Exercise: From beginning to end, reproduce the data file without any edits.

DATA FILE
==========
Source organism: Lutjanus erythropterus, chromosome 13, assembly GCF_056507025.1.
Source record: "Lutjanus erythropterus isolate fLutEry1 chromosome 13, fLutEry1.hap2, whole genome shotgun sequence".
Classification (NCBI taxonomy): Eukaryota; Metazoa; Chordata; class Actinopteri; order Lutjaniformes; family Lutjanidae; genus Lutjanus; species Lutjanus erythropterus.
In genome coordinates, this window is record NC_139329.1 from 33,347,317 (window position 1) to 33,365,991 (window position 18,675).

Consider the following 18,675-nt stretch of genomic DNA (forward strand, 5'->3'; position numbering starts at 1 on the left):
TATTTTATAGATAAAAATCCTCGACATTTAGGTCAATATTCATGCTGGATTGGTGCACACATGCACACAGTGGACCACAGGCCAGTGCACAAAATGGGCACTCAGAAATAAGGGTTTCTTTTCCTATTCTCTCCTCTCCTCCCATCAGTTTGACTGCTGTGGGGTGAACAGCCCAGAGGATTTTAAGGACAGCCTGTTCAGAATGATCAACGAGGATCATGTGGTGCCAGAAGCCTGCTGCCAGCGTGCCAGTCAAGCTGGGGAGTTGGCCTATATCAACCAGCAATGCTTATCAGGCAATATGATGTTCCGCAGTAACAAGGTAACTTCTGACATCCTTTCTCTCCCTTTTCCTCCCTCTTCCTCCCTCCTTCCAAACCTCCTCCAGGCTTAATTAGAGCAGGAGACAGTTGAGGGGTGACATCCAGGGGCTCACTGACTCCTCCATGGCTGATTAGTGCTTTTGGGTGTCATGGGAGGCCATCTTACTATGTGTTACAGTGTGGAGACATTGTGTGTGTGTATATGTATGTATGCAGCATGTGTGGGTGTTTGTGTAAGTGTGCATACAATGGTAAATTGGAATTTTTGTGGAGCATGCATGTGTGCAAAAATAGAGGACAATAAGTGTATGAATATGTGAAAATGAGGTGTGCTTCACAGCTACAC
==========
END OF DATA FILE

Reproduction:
Source organism: Lutjanus erythropterus, chromosome 13, assembly GCF_056507025.1.
Source record: "Lutjanus erythropterus isolate fLutEry1 chromosome 13, fLutEry1.hap2, whole genome shotgun sequence".
Classification (NCBI taxonomy): Eukaryota; Metazoa; Chordata; class Actinopteri; order Lutjaniformes; family Lutjanidae; genus Lutjanus; species Lutjanus erythropterus.
In genome coordinates, this window is record NC_139329.1 from 33,347,317 (window position 1) to 33,365,991 (window position 18,675).

Consider the following 18,675-nt stretch of genomic DNA (forward strand, 5'->3'; position numbering starts at 1 on the left):
TATTTTATAGATAAAAATCCTCGACATTTAGGTCAATATTCATGCTGGATTGGTGCACACATGCACACAGTGGACCACAGGCCAGTGCACAAAATGGGCACTCAGAAATAAGGGTTTCTTTTCCTATTCTCTCCTCTCCTCCCATCAGTTTGACTGCTGTGGGGTGAACAGCCCAGAGGATTTTAAGGACAGCCTGTTCAGAATGATCAACGAGGATCATGTGGTGCCAGAAGCCTGCTGCCAGCGTGCCAGTCAAGCTGGGGAGTTGGCCTATATCAACCAGCAATGCTTATCAGGCAATATGATGTTCCGCAGTAACAAGGTAACTTCTGACATCCTTTCTCTCCCTTTTCCTCCCTCTTCCTCCCTCCTTCCAAACCTCCTCCAGGCTTAATTAGAGCAGGAGACAGTTGAGGGGTGACATCCAGGGGCTCACTGACTCCTCCATGGCTGATTAGTGCTTTTGGGTGTCATGGGAGGCCATCTTACTATGTGTTACAGTGTGGAGACATTGTGTGTGTGTATATGTATGTATGCAGCATGTGTGGGTGTTTGTGTAAGTGTGCATACAATGGTAAATTGGAATTTTTGTGGAGCATGCATGTGTGCAAAAATAGAGGACAATAAGTGTATGAATATGTGAAAATGAGGTGTGCTTCACAGCTACAC